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Rian Watt 

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05-25

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2

Short Relief: Toasting Bartolo, Reviewing Bryzzo, and Eating Hats
by
David Temple, Rian Watt and Zack Moser

10-30

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0

Playoff Prospectus: Of Errors, Common and Uncommon
by
Rian Watt

10-29

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0

Playoff Prospectus: Assessing the Managers' Moves in Game 3
by
Rian Watt

10-17

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1

Playoff Prospectus: The Bold and The Beautiful
by
Rian Watt

10-08

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6

Playoff Prospectus: Lester Was a Baez Better
by
Rian Watt

10-07

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11

Playoff Prospectus: NLDS Preview: Giants vs. Cubs
by
Rian Watt

09-29

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2

Transaction Analysis: Cubs Extend Theo and The Gang
by
Rian Watt

09-09

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0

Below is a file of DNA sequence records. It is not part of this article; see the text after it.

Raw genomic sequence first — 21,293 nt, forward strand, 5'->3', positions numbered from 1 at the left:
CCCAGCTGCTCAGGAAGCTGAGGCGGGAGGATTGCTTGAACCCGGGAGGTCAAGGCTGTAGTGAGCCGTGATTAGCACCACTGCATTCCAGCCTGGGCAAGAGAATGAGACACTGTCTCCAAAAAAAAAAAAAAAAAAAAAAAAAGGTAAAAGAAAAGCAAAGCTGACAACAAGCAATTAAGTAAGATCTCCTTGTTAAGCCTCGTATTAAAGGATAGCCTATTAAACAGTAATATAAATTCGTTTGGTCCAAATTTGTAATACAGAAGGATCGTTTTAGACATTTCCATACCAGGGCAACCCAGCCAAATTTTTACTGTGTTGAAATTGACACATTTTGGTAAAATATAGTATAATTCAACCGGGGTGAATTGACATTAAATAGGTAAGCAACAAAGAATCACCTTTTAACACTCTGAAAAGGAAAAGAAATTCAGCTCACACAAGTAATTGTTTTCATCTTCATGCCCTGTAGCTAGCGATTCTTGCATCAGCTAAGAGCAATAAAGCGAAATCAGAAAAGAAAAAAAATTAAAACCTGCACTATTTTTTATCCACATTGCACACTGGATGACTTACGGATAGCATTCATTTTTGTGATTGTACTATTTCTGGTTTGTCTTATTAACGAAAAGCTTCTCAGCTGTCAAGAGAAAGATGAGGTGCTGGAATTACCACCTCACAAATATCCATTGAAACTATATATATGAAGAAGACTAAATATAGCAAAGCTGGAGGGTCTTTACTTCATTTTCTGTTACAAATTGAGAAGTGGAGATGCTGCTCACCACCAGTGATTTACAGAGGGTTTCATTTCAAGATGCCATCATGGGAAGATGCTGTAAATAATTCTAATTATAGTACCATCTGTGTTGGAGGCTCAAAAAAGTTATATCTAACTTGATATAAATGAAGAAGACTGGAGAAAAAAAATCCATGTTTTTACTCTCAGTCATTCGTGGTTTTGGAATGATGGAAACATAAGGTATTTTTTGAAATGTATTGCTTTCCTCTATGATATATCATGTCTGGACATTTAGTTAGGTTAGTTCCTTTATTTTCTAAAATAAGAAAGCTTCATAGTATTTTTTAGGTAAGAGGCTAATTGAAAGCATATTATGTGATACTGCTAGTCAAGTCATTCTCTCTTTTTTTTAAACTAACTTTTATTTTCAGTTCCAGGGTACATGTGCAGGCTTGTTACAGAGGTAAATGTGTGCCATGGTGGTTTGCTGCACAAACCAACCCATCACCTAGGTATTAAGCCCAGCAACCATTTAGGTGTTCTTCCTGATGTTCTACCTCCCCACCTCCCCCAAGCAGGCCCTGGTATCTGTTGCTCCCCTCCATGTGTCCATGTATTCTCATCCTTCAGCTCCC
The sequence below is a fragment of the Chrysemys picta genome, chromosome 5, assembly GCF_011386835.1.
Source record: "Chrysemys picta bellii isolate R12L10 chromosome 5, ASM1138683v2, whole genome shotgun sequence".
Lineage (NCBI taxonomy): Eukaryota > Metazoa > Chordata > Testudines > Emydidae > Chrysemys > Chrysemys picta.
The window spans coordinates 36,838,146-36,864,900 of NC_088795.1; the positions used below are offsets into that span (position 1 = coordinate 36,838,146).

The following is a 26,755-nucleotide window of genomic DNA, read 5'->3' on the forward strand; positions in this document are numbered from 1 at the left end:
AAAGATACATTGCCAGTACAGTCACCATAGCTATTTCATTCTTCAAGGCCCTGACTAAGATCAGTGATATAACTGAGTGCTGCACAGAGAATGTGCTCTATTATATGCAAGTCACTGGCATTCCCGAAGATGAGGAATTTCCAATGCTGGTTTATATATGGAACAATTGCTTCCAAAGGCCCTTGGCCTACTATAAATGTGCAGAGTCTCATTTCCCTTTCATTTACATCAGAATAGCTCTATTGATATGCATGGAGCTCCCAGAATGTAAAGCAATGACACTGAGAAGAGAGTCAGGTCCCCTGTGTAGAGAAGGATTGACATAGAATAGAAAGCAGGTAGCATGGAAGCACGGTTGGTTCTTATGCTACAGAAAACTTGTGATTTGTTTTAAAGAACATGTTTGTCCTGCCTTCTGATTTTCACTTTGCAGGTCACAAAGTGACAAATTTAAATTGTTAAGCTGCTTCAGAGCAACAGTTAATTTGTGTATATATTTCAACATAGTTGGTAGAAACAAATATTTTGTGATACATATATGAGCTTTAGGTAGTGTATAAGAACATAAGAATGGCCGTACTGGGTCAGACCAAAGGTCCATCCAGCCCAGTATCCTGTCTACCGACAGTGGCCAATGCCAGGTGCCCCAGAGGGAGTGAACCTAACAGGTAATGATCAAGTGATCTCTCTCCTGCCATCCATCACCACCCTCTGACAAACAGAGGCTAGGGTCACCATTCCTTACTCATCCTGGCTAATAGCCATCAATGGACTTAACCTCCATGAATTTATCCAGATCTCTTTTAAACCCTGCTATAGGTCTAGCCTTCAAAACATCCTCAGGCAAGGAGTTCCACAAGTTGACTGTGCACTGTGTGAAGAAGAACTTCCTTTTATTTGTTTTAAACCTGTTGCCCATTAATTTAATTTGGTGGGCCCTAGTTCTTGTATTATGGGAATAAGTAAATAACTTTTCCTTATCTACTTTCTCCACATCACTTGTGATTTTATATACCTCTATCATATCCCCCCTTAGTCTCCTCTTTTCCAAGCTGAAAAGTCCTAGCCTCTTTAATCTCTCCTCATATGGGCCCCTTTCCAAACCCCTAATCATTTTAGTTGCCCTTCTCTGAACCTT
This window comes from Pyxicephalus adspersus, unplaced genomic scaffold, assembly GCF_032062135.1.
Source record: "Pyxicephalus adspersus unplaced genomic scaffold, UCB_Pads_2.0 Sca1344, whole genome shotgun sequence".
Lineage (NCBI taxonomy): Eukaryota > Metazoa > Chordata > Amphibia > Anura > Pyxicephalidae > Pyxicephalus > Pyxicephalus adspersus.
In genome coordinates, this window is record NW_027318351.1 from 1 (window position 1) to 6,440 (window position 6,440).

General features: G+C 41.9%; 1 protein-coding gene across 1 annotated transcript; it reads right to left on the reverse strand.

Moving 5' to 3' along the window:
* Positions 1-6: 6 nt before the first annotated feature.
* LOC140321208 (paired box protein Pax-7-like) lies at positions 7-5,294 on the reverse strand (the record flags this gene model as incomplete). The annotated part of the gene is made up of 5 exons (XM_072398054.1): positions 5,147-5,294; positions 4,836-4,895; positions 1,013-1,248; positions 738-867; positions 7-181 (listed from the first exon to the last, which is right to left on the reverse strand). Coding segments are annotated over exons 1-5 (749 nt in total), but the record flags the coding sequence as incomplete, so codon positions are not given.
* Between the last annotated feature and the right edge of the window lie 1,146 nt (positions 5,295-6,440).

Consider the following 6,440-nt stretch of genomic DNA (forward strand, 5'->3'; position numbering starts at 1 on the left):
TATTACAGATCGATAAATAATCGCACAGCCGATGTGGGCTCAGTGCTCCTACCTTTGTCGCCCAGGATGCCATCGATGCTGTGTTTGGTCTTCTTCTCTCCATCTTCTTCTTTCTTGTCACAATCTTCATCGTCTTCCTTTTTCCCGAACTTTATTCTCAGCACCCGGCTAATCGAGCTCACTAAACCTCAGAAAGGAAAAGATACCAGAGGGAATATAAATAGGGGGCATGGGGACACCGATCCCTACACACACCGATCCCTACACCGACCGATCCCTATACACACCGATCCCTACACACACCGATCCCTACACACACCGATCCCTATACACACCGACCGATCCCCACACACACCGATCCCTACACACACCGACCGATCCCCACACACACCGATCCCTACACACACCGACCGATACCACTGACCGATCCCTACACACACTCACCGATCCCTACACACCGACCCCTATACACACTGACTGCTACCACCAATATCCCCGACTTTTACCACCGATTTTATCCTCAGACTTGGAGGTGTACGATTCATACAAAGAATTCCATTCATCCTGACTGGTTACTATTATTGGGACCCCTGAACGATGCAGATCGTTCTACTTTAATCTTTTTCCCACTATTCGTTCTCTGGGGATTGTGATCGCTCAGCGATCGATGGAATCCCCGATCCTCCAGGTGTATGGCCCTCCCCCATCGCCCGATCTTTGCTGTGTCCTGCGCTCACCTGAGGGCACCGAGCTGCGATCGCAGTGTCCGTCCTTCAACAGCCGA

Life at the Margins: Kris Bryant's Changing Changes
by
Rian Watt

07-26

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41

Transaction Analysis: Aroldis Chapman Takes The 105 To Wrigley
by
Christopher Crawford, Mike Gianella, Rian Watt, Adam McInturff and Nicolas Stellini

07-21

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4

Transaction Analysis: The Legend of Vogelbach, Now In Seattle
by
Christopher Crawford, Rian Watt and Brendan Gawlowski

07-20

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3

Life at the Margins: Seager See, Seager Do
by
Rian Watt

07-08

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4

Life at the Margins: Countering the Modern Ace
by
Rian Watt

07-03

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8

Prospectus Feature: But What If It Did Count?
by
Sam Miller, Rian Watt and Meg Rowley

06-17

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5

Life at the Margins: Lightning Strikes Adam Duvall Twice
by
Rian Watt

06-07

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2

Life at the Margins: Stuff Your Scouting Report
by
Rian Watt

06-03

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3

Life at the Margins: Marvelous Mookie Fails Twice
by
Rian Watt

06-02

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2

Transaction Analysis: Walsh Revolution
by
Rian Watt, James Fegan and Matthew Trueblood

05-26

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1